Plants that grow in soil receive the nutrients they need from the soil itself, including both the macronutrient nitrogen (N), phosphorus (PO) and potassium (K), as well as the micronutrients needed in smaller amounts. Hydroponic plants grow in a nutrient solution instead of soil. The nutrient solution supplies plants the nutrition they need through a mixture of minerals and water. Building a hydroponic system to grow a plant does not require expensive equipment or a great knowledge of chemistry.
Cut holes into the foam board using the foam cups as a guide, using your knife so that the cups protrude through the board 2 inches. Space the cups far enough apart so that they have ample room for a mature plant, depending on the variety (for example lettuce requires 8 to 10 inches form the center of one cup to another).
Poke 1 hole into the bottom and 4 holes into the sides of the cup using a pencil.
Fill the cup partially with a garden growing medium, also called substrate, that does not contain soil. The Alabama Cooperative Extension recommends perlite, coarse sand, vermiculite or rock wool.
Mix the nutrient solution according to the instructions on the packaging. Test the solution using your pH test to determine whether it is at the correct pH level, between 5.0 and 6.0.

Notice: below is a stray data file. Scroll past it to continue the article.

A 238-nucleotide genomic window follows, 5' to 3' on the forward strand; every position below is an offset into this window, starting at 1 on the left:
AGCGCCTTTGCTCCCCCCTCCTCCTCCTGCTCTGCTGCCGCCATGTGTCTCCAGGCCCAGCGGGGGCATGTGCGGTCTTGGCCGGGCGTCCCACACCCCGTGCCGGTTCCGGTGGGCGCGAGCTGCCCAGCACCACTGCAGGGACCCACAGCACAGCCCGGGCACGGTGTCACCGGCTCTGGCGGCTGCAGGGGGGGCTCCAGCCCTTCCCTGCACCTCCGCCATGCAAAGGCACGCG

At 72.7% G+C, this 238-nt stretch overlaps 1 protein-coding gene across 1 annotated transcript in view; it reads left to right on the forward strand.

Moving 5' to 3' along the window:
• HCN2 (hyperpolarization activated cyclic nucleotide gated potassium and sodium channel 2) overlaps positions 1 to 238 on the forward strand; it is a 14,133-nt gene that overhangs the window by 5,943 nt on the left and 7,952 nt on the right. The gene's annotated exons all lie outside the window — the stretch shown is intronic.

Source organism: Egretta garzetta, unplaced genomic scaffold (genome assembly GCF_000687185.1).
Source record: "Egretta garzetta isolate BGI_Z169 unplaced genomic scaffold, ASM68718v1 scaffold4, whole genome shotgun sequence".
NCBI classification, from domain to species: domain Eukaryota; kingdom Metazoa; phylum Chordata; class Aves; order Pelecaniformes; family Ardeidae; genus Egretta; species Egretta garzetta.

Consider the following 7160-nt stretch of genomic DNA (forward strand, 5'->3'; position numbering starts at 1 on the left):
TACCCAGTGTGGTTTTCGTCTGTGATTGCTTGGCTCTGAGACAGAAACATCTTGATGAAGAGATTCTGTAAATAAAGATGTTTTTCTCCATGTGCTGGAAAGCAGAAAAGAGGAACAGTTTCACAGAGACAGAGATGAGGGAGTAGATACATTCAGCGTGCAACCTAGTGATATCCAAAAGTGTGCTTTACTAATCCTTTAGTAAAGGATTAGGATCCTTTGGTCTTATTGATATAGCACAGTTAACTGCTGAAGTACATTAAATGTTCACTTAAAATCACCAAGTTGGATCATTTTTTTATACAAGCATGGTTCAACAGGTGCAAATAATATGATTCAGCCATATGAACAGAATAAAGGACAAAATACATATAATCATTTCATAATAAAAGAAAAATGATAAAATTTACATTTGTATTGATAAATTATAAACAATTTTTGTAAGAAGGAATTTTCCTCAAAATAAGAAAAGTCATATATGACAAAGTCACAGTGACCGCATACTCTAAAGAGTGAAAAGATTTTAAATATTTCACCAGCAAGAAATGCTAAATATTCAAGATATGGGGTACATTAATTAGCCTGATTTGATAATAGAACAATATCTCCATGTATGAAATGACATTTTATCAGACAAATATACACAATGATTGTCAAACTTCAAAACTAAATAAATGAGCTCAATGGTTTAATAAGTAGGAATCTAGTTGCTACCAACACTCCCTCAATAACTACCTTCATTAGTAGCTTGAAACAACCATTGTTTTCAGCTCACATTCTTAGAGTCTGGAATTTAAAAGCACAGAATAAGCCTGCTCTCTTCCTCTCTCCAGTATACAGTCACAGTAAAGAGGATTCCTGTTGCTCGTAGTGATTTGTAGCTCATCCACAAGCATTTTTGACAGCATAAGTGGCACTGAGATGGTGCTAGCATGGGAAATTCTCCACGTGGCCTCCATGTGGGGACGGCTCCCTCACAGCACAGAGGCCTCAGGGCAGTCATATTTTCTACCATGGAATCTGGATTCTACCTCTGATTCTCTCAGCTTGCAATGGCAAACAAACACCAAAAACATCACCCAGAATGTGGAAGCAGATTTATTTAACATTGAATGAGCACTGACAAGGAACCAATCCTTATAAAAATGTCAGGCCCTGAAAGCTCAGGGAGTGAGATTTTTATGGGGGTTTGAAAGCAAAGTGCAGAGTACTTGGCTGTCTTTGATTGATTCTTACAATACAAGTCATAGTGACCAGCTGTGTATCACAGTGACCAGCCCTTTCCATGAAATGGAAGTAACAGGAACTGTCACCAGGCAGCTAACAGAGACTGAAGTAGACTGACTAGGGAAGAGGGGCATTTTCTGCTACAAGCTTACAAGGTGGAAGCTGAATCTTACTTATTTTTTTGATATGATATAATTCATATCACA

Place your seedling into the foam cup partially filled with perlite or substrate and cover the roots. Moisten the substrate with the hydroponic solution.
Fill the plastic container with the rest of the nutrient solution so that it touches the bottom of the cups when the foam board is placed on top. Rest the foam board in place.
Let the nutrient solution drop to 1 to 2 inches below the cups as roots protrude from the bottom. As the nutrient solution lowers, perform regular pH tests to determine whether the pH level is correct. Add water to balance out the acidity as nutrients condense.